Ikenaga Yasunari

For me, a modern day equivalent of Hokusai insofar as everything about his work screams of old Japan. The subdued colour palette, delicate lines and soft almost melancholy renditions of female subject matter… I could lose myself in this stuff all day long. His attention to patterns and the elegance of his muses poses are things that I can only aspire to.

Zhang Jingna​

When I first started painting Asian imagery it was Jingna’s photography that leapt out from the browser… so much so that I reached out to her to ask permission to replicate a couple of them on the streets. This girl literally paints pictures with her camera. Not a fan of retouching, she must literally obsess over every detail to produce sublime, dreamlike fashion photos. Her work has been plagiarized by so many artists with no credit given at all and often with questionable results… but I’d still recognize her imagery anywhere. I’ve been lucky enough to maintain a fan/friendship with her over the years and even met her in NY (her adopted city).

The interesting thing about this photo is the fact that I know it was one of Jingna’s hardest shoots and one which almost made her give up completely… can you imagine? Look at it… it’s sublime??!!! I think it shows the creative turmoil that real artists put themselves through in order to better themselves and their output.
Ralph Steadman​

What we in England would call The Guvnor. A singular visionary and ultimate illustrator of dark, aggressive comic strip style work. Best known for his illustrative work on numerous Hunter Stockton Thompson books… but he is much more besides. I have so many of his books it’s ridiculous but his work on the 50th anniversary edition of Animal farm is just beyond the pale. I saw an exhibition of the work on the South Coast of England many years ago and it was completely eye opening. From someone who is prone to perfectionism, it was amazing to see these illustrations with mistakes and cover-ups still visible… but nothing detracting from the overall image. Genius is a word too often used but in this case.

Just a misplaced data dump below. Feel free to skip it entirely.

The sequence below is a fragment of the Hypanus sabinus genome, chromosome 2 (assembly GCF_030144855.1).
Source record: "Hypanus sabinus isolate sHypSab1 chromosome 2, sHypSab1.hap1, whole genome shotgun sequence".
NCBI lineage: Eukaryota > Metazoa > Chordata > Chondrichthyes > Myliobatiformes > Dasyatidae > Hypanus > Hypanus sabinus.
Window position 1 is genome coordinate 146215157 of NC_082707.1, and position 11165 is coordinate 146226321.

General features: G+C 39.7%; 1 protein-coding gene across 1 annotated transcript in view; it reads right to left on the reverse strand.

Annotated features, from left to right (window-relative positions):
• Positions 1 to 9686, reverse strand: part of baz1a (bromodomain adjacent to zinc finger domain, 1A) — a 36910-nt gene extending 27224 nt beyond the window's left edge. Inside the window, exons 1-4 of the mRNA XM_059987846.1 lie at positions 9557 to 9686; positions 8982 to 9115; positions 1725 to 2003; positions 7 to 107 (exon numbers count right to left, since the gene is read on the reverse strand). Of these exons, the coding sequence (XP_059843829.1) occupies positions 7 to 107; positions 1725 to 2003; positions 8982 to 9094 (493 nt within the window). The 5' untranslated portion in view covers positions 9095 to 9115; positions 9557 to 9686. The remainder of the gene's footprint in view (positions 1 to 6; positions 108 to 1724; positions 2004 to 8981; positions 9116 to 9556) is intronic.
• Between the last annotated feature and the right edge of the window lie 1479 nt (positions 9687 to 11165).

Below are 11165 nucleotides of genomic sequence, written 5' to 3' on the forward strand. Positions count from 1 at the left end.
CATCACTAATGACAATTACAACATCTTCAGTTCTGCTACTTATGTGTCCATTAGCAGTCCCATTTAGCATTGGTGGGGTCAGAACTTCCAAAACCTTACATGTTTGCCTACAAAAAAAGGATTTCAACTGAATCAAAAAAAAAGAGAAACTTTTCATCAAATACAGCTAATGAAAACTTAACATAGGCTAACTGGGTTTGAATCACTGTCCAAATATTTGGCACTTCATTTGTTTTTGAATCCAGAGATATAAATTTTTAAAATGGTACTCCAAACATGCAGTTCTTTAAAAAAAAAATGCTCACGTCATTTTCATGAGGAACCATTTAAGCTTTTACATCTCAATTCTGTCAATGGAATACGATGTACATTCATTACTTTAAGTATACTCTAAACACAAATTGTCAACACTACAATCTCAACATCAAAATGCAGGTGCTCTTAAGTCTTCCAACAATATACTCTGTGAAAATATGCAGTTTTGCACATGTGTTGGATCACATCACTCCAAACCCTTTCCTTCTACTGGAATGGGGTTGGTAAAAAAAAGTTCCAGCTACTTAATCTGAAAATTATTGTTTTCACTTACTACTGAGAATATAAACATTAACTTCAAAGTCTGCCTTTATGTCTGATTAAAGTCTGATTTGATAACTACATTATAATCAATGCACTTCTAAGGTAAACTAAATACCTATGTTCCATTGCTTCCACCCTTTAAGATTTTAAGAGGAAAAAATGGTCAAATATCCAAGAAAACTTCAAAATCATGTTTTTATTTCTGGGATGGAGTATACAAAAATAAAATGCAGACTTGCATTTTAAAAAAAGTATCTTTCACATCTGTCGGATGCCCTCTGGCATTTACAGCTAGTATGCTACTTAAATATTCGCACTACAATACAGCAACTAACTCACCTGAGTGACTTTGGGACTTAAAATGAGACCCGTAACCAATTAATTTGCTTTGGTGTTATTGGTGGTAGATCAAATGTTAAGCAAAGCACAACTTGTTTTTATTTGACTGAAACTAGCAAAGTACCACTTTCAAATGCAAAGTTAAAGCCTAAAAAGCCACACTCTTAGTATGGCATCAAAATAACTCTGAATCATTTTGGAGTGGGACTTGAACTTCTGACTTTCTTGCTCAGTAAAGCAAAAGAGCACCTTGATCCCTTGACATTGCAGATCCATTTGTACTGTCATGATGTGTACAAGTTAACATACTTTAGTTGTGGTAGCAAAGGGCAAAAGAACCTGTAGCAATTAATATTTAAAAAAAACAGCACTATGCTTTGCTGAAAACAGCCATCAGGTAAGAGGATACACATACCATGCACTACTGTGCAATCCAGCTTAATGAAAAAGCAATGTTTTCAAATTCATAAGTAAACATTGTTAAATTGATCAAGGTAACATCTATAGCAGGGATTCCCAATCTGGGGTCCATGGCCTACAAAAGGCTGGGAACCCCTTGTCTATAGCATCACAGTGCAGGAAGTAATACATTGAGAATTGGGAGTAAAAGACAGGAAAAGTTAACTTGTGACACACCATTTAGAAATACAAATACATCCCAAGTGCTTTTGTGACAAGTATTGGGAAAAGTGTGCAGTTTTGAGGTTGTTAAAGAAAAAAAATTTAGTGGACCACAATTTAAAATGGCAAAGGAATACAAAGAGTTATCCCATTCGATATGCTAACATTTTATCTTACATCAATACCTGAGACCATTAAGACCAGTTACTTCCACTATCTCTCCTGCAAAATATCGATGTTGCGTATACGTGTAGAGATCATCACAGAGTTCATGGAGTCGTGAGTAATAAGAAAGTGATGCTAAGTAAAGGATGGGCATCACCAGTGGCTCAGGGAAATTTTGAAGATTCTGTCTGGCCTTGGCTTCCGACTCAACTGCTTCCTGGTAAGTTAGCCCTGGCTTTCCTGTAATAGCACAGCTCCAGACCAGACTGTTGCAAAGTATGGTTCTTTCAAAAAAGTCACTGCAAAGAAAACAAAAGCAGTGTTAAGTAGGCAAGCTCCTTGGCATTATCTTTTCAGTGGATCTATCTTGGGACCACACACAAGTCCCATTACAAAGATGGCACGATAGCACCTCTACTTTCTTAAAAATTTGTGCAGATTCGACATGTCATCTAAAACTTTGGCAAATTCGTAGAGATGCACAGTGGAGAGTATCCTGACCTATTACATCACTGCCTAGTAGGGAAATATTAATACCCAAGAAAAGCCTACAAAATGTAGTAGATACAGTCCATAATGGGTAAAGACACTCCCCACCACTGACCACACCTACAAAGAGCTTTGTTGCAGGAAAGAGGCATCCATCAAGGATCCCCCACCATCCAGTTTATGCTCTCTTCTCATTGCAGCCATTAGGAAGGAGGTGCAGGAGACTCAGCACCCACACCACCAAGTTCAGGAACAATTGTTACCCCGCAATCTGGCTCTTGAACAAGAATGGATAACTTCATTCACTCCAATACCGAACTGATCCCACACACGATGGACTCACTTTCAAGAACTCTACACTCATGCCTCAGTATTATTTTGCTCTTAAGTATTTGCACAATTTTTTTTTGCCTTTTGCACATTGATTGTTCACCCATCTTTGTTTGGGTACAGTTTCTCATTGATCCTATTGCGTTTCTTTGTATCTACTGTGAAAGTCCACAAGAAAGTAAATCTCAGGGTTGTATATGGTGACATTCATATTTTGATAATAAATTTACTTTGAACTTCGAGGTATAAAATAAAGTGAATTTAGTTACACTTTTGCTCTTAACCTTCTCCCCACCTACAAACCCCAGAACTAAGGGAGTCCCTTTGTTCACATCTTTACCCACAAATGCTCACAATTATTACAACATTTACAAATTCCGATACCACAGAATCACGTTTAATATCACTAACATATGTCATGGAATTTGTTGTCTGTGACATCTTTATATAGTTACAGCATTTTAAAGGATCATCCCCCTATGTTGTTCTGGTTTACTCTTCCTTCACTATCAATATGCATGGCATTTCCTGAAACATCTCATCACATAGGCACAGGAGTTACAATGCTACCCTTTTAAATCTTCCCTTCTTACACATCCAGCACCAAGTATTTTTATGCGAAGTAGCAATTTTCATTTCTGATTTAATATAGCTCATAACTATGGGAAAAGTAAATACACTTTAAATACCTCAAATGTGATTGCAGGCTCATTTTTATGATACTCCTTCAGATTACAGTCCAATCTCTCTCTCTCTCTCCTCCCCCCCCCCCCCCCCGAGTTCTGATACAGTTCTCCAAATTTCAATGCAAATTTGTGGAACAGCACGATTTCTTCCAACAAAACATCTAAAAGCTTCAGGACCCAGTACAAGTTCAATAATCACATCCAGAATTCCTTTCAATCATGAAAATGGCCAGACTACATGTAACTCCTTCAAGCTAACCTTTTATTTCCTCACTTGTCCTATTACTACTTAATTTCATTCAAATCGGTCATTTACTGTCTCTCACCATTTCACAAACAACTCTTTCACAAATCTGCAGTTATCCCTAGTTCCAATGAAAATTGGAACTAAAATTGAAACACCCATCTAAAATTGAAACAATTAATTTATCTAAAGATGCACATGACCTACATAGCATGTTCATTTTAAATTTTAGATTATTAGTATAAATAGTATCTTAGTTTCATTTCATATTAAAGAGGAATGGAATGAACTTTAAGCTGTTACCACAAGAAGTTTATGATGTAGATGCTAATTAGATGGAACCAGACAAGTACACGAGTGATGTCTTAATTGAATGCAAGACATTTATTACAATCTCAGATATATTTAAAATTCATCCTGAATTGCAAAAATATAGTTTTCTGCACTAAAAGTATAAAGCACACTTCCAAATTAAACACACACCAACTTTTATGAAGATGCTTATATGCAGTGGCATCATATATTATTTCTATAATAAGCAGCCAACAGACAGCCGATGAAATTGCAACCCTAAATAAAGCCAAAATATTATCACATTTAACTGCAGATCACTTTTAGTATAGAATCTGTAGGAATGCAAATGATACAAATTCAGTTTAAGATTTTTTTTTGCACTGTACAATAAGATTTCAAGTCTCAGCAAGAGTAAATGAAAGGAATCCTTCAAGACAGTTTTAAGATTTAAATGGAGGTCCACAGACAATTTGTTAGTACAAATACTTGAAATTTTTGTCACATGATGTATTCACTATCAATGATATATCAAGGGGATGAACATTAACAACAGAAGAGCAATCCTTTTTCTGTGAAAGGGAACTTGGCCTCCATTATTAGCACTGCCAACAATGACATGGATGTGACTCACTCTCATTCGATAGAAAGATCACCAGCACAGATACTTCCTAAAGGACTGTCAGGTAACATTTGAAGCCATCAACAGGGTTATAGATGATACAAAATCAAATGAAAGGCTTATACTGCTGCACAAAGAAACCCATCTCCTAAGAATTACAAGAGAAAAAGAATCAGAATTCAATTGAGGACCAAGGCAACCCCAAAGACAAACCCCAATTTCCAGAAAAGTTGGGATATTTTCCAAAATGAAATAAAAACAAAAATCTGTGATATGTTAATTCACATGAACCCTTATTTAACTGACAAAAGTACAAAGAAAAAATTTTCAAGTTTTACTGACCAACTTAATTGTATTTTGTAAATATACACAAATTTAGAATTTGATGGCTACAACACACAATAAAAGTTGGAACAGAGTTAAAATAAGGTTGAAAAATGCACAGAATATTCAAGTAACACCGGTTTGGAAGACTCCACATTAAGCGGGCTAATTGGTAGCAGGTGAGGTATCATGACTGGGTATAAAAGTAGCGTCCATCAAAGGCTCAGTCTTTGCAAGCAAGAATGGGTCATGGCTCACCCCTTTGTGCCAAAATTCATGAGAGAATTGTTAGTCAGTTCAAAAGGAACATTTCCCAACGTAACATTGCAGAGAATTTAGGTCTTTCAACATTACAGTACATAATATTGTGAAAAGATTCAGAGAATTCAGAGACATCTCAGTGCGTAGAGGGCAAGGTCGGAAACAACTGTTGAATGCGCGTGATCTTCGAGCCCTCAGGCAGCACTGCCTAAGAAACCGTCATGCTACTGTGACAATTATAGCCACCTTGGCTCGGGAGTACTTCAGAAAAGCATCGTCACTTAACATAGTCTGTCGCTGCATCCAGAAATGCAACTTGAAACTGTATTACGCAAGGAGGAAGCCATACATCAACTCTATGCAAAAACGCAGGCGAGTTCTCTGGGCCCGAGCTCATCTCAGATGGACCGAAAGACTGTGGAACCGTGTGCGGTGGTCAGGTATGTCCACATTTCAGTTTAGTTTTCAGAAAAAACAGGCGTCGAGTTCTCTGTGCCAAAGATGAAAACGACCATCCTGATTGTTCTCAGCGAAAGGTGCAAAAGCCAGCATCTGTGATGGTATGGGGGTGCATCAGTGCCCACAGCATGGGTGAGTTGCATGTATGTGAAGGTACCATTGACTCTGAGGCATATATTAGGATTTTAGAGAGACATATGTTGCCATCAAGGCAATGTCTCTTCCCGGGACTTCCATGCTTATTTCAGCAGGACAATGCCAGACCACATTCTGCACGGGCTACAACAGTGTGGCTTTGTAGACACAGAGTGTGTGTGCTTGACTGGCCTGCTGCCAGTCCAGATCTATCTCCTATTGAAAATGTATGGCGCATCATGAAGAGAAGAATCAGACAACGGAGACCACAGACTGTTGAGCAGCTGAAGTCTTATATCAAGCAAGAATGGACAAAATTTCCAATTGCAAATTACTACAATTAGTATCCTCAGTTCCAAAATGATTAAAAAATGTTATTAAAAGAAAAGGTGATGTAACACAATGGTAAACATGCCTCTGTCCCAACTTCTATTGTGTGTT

Arkham Asylum

I couldn’t do a take over without mentioning my love of graphic novels. As a child reading everything from Spider Man, Batman, Master of Kung Fu, 2000AD, even including stuff like Dan Dare (which I inherited from an older family friend), the different styles of illustration became ingrained in me and I aspired to become as good a designer/illustrator (it never happened btw). But with Arkham Asylum, Dave McKean took the genre into a strange hollow darkness that I love with a style that I had never seen before. It became an instant classic and even today, the work still stands up against the best in the field.

Salvador Dalí​

I almost hate to mention him simply because of what he seemed to become in later life: a blatant self-promoter who seemed to care more for his fame than his art and authenticity. In spite of what some may think or how it may seem, this is completely at odds to my own way of approaching things. But that said, in my youth Dali was a god amongst men. Seeing his Metamorphosis of Narcissus for the first time sent shockwaves through me… I was expecting a massive painting but it was tiny… no bigger than an A2 size of paper. But the detail was so perfect and clear? It made no sense to me how someone could paint this way but it had a huge impact on me.

 

Ólafur Arnalds​

Ok so this one is a little left of centre (as a choice) but to me this is the perfect mix of music and visuals. The only thing I can equate it to would be ‘synaesthesia for those who don’t have the condition’. When I first came across it, I was enthralled and then wanted to find out how it was done… it was like a coming-to-life of music and colour. Then I realised that it was far better to not know how it was achieved lest it spoil the effect for me. It’s a thing of true beauty both aurally and visually and I can’t think of many things in this world that are perfect on both those senses.
This is the last piece chosen by Fin DAC​. I am rendered a little speechless at the amazing insight and honesty in today’s TAKE OVER. We are beyond grateful, thank you Fin!

Join us next month when we welcome Redd Walitzki​ to the Beautiful Bizarre Magazine TAKE OVER.